|Endorsement by 'Do-ol' Kim Yong-ok
|He then typed out the inscription in both Chinese
and Korean for me. It's in poetic classical Sino-
Korean text, and roughly translates to:
“I painted this for David Mason 'Master Mountain-
Wolf'. This Tiger is the Mountain-spirit; by it the
clear-&-strong powerful energies that emanate
from Heaven-&-Earth are purified. It serves as
the fundamental heart of Joseon's religions [the
source of the Korean people’s religiosity].
'Mountain-Wolf teacher' has shown this as the
basic means of harmonizing all religions, and as
the axis for South & North Korea to find unity
(with his research). This Tiger is the Baekdu-
daegan, the Korean people’s eternal hometown."
"Drawn when he visited my Nakhanjae office,
Winter of Gapshin Year, by Stone-head, 2004
November 25th afternoon"
"This Tiger is the Mountain-spirit....
This Tiger is the Baekdu-daegan..."
Below are two typical drawings of a tiger
in the shape of the Korean Peninsula, a
common Korean- nationalist artistic
theme. The first examples of it were
drawn in the late Joseon Dynasty, so as
a theme it has deep roots.
Dr. Kim Yong-ok [literally "Gold Dragon Jade"], best known by his pen-name “Do-ol” [stone-head, a
Daoist/Zen reference] is Korea's leading "public philosopher." Once a leading professor of the
Oriental Classics at Korea University (after graduating from there with BA in Philosophy, then an MA from
Taiwan National University and another from Tokyo University, and finally a PhD from Harvard -- his
dissertation was on the late-Ming Neo-Confucian philosopher Wang Fuzhi), he became a Doctor of Oriental
Medicine and playwright and movie-director, and is now professor emeritus of Chung-ang University.
Now just over 60 years old (born 1948/06/14 in Cheonan), he is a celebrated expert on all Oriental
doctrines and medicines, a multi-lingual genius with a great sense of ironic humor about it all.
He has been putting out several very successful series of books and lectures on KBS-TV covering his
relevant modern interpretations of classical Daoism (Lao-tzu), the Analects of Confucius and Zen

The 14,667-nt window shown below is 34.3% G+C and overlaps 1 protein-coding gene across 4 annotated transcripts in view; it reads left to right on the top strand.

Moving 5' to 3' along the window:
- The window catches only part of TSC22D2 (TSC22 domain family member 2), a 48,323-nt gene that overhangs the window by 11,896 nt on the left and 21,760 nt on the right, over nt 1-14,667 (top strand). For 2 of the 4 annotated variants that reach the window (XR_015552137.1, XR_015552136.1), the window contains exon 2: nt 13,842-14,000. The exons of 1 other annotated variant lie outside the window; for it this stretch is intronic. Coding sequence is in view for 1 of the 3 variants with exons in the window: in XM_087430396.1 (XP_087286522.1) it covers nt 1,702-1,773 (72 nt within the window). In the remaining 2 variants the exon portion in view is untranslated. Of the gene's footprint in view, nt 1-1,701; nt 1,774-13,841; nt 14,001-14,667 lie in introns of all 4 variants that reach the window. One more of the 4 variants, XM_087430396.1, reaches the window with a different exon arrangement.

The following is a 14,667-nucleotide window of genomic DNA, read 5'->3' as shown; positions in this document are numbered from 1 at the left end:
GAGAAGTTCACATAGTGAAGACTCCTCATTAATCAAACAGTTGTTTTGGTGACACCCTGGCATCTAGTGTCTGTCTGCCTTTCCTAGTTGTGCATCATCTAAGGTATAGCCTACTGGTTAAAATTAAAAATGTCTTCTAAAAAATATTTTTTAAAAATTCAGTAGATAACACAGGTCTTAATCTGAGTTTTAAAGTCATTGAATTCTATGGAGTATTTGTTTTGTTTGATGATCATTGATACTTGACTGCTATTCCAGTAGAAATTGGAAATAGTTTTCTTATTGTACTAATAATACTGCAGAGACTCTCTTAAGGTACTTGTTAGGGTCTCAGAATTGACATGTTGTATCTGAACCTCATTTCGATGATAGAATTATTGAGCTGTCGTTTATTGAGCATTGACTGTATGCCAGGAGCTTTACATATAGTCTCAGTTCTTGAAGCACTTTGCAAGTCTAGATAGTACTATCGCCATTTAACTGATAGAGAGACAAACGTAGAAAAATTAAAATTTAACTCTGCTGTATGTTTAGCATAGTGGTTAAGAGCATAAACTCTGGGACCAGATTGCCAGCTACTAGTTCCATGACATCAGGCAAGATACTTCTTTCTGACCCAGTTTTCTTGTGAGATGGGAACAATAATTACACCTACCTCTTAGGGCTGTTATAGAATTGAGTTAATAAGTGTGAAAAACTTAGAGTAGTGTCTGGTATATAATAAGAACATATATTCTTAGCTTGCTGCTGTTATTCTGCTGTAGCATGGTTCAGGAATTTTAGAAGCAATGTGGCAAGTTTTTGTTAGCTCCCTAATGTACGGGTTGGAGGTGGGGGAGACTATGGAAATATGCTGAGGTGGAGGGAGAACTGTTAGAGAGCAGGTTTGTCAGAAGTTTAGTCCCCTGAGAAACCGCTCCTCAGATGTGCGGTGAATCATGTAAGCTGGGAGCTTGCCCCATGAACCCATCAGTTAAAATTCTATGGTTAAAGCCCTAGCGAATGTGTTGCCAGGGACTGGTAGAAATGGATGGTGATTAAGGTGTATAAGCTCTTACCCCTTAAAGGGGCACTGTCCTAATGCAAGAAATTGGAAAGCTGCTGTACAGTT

Buddhism (the Diamond Sutra). When he met with Dalai Lama in Dharmasala, India, it was
supposed to be for just a one-hour interview – but their conversation lasted for a full two days, and
became the content of his latest three-volume book, and a new lecture-series entitled “Do-ol’s
Special -- Who We Really Are” running on MBC-TV. His mind rapidly ranges over vast territories, and
he doesn't hold back on enthusiastic vehemence; whenever he speaks it’s very interesting to listen to.
At his lecture to Seoul's foreign ambassadors in March 2004, I gave him an English copy of my book;
he looked all through it with pleasure, and during his lecture recommended it to the audience. Eight
months later he called me up, saying that he had finished reading the whole book, and wanted to tell
me that he thoroughly agrees with my general perspective on the San-shin and its central place in
Korean culture. He especially liked my conclusions in the out-on-a-limb fourth chapter, on neo-
traditionalism, eco-piety and national reunification. Declared that I ‘hit the nail right on the head’,
and wrote something fresh and important that Korea and the world needs to hear.
He invited me to drop by his office for a deeper discussion of these matters, and when I did in late
November, he made this traditional brush-&-ink painting-with-calligraphy for me in recognition of our
meeting of the minds. He put five seals on it, three of his and two of mine (upper-right-corner is my
pen-name ‘San-lang’ or “Mountain Wolf”; that seal was made for me at the Hwang-shan or ‘Yellow
Mountains’ of China in 1983):
drawing and inscription on the flyleaf of
the copy he gave me of his 2005 book
on the Joseon-Dynasty-founding
philosopher Jeong Do-jeon (1342-1398)